The ECB did grant a small increase in the ELA yesterday, but less than Greece requested, according to reports.  Part of the problem is the concern that the ELA funds would be used by the banks to buy government T-bills.  This is objectionable on grounds that it is agreed that ELA funds should not be used as an indirect way to finance the government.

We have identified the set of maneuvers in Europe as brinkmanship.  By definition, this means going to the very brink, which could even carry into very early March.  That is the only way each side can be sure they are getting the very best possible deal.   That said, we continue to expect that Greece stays within the monetary union. 

The Australian dollar is the weakest of the majors, losing a little more than 0.5%.  The main trigger was S&P warning the country’s triple-A rating is at risk due to the deterioration of its fiscal situation.  However, this is a reiteration of what it has said before.  With government debt around 20% of GDP, this is not an imminent threat.  This is not to say we are bullish on the Australian dollar.  On medium term view, we expect the central bank’s downside objective $0.7500 objective to be surpassed.    We have not been keen on a March cut after the February move.  However, a Q2 rate cut still seems the most likely scenario.   
There are two other developments to note.  First, Japan’s January trade deficit was smaller than expected at JPY1.177 trillion.  The consensus had expected a JPY1.681 trillion shortfall.  Japanese exports rose 17.0% year-over-year.  This follows a 12.8% increase in December and expectations of a 13.5% increase.  This is the strongest growth since late-2013 and comes on the heels of the BOJ upgrading its assessment of exports yesterday.  Exports to Asia are booming.  They are up more than 22% from a year ago, compared with 11% in December.  Exports to China are up 20.8% after a 4.3% increase previously.  Exports to the US slowed to 16.5% from nearly 24%.  Imports fell 9%.  This reflects the decline in commodity prices.  The consensus expected a 4.9% decline after a 1.9% increase in December.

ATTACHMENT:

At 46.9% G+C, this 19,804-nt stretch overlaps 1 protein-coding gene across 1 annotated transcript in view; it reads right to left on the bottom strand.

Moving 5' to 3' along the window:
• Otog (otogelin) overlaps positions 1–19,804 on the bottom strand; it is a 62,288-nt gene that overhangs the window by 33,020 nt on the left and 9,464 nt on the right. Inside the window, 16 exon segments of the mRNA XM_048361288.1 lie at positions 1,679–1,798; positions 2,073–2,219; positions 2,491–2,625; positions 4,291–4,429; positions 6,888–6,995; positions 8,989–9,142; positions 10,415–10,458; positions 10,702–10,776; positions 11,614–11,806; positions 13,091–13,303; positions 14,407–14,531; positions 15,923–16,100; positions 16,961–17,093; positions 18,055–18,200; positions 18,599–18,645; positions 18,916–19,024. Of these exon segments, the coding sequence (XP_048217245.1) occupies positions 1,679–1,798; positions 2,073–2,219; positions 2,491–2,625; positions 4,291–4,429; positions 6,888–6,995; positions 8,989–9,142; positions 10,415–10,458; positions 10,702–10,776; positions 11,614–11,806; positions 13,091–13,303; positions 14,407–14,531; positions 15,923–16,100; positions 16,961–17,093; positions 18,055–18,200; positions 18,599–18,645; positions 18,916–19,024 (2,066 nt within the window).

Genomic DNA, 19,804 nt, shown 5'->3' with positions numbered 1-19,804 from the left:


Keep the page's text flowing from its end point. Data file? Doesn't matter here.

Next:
Second, today’s Department of Energy oil inventory figures will be closely watched.  Yesterday API reported a 14.3 mln barrel increase in US crude stocks.  This is a huge build.  It is equivalent to about a day and half of US production.  The refinery strikes may be flattering the inventory growth.  It is a major weigh on oil prices today, extending yesterday’s losses.  The DOE’s estimate was expected to show a more mild 3 mln barrel build. 

High Noise to Signal Drives Markets High Noise to Signal Drives Markets Reviewed by Marc Chandler on February 19, 2015 Rating: 5